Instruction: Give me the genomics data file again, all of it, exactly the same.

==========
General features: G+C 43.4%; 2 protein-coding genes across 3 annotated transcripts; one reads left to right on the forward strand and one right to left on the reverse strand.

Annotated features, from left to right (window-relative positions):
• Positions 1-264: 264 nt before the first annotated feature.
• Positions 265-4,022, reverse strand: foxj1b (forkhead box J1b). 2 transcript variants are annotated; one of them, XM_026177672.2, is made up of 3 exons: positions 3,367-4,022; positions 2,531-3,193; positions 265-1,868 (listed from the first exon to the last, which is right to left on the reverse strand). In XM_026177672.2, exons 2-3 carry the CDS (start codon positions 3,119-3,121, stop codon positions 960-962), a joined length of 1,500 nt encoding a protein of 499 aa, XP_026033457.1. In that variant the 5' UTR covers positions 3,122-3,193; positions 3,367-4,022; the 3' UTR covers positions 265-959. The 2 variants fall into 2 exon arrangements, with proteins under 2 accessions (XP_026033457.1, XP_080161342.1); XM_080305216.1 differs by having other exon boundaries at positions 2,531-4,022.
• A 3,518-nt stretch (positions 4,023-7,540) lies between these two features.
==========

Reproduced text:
General features: G+C 43.4%; 2 protein-coding genes across 3 annotated transcripts; one reads left to right on the forward strand and one right to left on the reverse strand.

Annotated features, from left to right (window-relative positions):
• Positions 1-264: 264 nt before the first annotated feature.
• Positions 265-4,022, reverse strand: foxj1b (forkhead box J1b). 2 transcript variants are annotated; one of them, XM_026177672.2, is made up of 3 exons: positions 3,367-4,022; positions 2,531-3,193; positions 265-1,868 (listed from the first exon to the last, which is right to left on the reverse strand). In XM_026177672.2, exons 2-3 carry the CDS (start codon positions 3,119-3,121, stop codon positions 960-962), a joined length of 1,500 nt encoding a protein of 499 aa, XP_026033457.1. In that variant the 5' UTR covers positions 3,122-3,193; positions 3,367-4,022; the 3' UTR covers positions 265-959. The 2 variants fall into 2 exon arrangements, with proteins under 2 accessions (XP_026033457.1, XP_080161342.1); XM_080305216.1 differs by having other exon boundaries at positions 2,531-4,022.
• A 3,518-nt stretch (positions 4,023-7,540) lies between these two features.